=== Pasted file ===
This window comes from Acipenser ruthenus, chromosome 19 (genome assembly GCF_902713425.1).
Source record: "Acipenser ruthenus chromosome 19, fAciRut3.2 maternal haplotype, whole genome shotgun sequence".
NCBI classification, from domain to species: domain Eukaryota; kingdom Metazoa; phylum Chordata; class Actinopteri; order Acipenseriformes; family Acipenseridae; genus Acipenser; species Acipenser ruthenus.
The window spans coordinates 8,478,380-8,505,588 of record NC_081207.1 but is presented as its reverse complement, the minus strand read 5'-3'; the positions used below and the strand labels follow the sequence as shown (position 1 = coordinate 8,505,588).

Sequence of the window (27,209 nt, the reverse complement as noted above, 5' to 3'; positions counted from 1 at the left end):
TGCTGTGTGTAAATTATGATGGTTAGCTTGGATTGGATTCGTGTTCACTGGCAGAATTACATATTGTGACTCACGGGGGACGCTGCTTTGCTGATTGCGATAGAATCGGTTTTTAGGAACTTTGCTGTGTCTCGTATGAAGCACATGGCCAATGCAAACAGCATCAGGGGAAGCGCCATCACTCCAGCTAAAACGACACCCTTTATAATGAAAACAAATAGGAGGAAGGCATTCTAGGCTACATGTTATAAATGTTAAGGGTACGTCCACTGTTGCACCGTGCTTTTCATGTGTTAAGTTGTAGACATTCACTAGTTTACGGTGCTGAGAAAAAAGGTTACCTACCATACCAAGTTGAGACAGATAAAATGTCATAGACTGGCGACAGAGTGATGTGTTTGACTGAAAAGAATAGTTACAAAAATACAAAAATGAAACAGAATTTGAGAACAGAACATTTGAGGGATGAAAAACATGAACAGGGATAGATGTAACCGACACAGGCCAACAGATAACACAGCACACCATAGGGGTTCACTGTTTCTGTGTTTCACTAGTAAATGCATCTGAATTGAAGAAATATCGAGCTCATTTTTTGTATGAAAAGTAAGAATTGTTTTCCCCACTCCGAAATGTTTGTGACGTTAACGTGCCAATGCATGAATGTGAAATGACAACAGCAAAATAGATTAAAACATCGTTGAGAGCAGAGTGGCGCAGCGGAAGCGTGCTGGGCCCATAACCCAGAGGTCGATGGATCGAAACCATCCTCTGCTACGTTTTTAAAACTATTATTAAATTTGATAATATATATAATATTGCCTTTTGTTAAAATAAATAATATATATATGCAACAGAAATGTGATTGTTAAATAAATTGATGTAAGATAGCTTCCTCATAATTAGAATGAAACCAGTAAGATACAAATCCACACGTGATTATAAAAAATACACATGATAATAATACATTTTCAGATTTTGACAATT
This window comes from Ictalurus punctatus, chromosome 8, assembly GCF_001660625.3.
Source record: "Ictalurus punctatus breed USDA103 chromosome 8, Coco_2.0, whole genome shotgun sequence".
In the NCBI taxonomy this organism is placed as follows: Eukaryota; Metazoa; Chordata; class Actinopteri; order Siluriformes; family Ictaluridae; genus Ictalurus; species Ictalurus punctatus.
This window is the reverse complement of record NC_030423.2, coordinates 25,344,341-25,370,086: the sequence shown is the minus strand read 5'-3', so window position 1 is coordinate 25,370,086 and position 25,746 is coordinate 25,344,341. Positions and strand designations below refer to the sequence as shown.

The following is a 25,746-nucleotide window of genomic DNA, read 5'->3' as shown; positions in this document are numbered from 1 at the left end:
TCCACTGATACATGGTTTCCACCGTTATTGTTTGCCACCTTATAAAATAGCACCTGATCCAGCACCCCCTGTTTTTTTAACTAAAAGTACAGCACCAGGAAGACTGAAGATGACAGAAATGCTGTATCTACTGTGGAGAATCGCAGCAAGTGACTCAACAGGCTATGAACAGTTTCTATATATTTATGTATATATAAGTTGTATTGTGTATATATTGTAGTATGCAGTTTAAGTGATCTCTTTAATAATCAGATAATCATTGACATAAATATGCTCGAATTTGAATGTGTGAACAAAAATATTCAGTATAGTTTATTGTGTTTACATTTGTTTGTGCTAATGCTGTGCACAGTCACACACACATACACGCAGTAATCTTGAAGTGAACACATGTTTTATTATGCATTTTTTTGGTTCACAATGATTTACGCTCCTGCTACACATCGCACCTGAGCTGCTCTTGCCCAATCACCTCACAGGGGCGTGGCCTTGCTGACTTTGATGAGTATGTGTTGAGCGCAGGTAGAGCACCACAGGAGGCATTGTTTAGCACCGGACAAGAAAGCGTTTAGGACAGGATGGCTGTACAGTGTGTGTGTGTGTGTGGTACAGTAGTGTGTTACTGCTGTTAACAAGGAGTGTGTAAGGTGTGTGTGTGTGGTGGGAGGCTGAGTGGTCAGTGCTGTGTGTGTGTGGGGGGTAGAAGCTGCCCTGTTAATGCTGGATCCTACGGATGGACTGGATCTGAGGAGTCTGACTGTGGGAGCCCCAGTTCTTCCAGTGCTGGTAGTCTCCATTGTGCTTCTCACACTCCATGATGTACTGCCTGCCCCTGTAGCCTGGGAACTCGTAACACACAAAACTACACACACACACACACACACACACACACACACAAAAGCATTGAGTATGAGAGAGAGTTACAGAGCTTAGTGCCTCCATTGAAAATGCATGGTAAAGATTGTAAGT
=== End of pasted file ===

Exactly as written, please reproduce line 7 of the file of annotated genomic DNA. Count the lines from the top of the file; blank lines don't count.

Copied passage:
This window comes from Ictalurus punctatus, chromosome 8, assembly GCF_001660625.3.